Wednesday December 6, 2017
Young fan joins idols at Karori kickers celebrate new turf Blackcaps match A local Karori cricket fan had his dream come true last Friday when he joined captains Kane Williamson and Jason Holder on the pitch for the coin toss before the Blackcaps versus West Indies match to help decide the batting and bowling order. Nine-year-old Jack Mahoney has been playing cricket for six years and plays for the Karori Sharks team. “My favourite part was handing Kane Williamson the coin – that was pretty cool,” Jack says. “The captains were really nice and made me feel less nervous.” Jack explains he spends at least four hours a week playing and training for cricket, and he also likes spending his spare time outside playing cricket with his dad. Head of sponsorship at ANZ, Sue McGre-
gor, says Jack was one of 27 kids being selected to take part in the pivotal pre-match moment during this year’s summer of cricket. “We hope that connecting young players with their heroes will help inspire the next generation of Kiwi cricketers. “There’s a magic that happens when fans take part in the match and meet these great players. We try to get these young cricketers involved as much as we can,” she says. The ANZ coin toss activity is part of its support for cricket at all levels in New Zealand. ANZ is also giving keen cricketers the chance to share what help they need to get on top of their game this summer – from new gear to tips from their sports heroes. Applications are now open at anzcricketworld.co.nz.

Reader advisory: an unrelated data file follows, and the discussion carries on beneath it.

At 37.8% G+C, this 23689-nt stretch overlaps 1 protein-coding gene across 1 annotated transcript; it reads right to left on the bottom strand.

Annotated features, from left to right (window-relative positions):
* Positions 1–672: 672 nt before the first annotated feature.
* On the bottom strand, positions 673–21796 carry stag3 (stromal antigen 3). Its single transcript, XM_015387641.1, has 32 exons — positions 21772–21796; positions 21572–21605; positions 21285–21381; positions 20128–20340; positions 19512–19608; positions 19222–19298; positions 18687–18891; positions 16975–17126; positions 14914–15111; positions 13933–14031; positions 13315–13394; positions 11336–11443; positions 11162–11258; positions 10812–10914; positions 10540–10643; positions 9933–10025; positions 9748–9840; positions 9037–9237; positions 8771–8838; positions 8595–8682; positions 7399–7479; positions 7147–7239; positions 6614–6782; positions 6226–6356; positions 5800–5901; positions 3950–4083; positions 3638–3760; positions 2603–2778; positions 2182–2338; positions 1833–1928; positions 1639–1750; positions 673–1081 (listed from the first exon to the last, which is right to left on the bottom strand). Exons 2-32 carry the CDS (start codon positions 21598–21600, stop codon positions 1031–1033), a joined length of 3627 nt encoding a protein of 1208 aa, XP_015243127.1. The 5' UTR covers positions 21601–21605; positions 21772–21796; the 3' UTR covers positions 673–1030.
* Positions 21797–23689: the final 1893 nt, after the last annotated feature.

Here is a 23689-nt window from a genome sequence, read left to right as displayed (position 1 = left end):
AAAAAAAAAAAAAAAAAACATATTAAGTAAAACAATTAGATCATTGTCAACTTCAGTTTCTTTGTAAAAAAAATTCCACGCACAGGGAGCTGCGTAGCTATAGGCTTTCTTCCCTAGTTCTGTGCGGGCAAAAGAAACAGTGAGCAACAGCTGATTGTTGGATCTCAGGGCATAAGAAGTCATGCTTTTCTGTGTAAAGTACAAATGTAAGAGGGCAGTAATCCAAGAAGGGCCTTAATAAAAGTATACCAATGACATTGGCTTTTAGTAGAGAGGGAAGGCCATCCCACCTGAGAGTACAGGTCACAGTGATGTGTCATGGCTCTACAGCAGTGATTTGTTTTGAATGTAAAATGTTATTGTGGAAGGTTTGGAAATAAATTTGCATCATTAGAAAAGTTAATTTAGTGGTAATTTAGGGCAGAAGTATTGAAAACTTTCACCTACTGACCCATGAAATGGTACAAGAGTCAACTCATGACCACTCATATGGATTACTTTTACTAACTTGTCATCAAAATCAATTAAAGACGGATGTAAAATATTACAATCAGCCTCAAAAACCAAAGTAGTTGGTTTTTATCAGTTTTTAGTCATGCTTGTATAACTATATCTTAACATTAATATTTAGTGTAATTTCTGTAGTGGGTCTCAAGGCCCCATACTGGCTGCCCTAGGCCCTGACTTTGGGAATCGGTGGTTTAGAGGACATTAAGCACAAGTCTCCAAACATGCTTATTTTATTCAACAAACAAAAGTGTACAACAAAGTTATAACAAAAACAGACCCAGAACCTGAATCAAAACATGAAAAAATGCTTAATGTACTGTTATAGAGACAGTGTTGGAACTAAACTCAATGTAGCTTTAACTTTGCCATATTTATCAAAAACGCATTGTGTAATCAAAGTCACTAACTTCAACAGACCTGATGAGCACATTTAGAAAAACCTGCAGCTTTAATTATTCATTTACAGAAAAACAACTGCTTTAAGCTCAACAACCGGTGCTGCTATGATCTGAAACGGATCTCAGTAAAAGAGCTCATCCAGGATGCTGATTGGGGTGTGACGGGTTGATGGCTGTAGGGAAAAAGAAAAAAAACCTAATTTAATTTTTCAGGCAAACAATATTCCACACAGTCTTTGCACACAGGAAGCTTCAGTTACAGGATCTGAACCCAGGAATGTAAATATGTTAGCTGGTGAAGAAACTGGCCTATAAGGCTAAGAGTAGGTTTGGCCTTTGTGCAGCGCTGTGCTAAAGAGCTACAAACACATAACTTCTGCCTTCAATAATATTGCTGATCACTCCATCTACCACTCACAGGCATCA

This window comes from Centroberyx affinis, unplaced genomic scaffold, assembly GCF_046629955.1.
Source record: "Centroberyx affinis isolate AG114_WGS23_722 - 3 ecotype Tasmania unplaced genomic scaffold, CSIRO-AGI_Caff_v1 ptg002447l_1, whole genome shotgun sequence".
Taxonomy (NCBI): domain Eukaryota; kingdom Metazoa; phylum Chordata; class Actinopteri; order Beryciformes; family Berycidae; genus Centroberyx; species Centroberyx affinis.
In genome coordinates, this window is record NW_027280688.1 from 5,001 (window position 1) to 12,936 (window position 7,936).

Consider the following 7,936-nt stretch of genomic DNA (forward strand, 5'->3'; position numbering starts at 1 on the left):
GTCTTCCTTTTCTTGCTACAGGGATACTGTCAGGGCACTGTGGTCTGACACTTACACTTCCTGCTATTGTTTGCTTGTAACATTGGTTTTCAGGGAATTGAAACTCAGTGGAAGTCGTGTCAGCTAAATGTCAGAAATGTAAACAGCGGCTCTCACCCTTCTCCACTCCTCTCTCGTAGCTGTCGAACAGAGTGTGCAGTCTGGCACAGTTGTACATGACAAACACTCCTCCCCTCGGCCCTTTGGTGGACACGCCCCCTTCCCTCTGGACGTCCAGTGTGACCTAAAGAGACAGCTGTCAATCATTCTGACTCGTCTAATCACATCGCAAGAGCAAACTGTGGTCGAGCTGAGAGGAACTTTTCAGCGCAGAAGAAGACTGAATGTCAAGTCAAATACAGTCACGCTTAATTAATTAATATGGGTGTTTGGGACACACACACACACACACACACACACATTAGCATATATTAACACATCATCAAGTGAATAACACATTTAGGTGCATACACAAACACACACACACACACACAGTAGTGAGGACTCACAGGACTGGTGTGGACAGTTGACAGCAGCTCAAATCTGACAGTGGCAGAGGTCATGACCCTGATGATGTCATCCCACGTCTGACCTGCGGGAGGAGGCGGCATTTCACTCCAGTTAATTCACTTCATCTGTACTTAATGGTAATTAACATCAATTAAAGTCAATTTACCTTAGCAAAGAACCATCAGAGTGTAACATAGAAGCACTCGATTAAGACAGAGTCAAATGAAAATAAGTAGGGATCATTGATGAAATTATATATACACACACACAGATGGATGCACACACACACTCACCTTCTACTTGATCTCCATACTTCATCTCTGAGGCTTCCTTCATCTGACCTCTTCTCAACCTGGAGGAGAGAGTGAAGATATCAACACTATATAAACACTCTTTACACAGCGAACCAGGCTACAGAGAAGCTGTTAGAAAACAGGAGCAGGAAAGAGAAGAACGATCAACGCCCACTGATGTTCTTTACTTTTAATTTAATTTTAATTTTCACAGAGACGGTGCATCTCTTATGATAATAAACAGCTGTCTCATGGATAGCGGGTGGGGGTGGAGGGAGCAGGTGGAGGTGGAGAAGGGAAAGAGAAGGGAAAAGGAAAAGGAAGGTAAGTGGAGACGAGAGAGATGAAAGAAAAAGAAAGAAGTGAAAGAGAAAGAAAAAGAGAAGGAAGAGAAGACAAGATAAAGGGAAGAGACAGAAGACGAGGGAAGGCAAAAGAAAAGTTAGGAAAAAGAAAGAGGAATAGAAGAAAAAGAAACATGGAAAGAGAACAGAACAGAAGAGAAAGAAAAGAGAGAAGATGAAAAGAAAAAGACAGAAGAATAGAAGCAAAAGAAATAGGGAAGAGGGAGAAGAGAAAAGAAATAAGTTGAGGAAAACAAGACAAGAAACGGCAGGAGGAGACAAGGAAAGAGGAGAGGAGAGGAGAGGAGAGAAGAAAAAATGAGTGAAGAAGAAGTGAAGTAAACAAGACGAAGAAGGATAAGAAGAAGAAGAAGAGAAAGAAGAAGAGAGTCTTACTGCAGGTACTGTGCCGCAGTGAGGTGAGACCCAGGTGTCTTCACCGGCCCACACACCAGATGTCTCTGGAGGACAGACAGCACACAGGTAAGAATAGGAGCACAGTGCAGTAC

City councillor Simon Woolf refereed the first official football game played on Karori’s new turf. PHOTO: Supplied By Julia Czerwonatis
The artificial turf at the former Terawhiti Bowling Club site is finally reality for Karori’s kickers. In 2012, Waterside Karori Association Football Club partnered up with Wellington City Council to get a turf for local players. Last Saturday, five years and over $1million later, the footballers celebrated the completion of the Terawhiti turf. “The turf is a godsend for us,” Louis Schmitt, Waterside Karori AFC treasurer, says. “We used to play all over town; in Wilson, in Nairnville Park, at St Particks College and Kaiwharawhara.” For the 650 juniors and 250 seniors of the club that meant “enormous” travel, Louis says. “Karori Park isn’t suited for training but only for games,” Louis explains. “Grass is unforgiving, and especially during winter the whole patch turns into mud.” With the new turf located right in the heart of the suburb, Karori’s footballers can now easily cycle to their training sessions. With the support of the council, the club had to gather a budget of over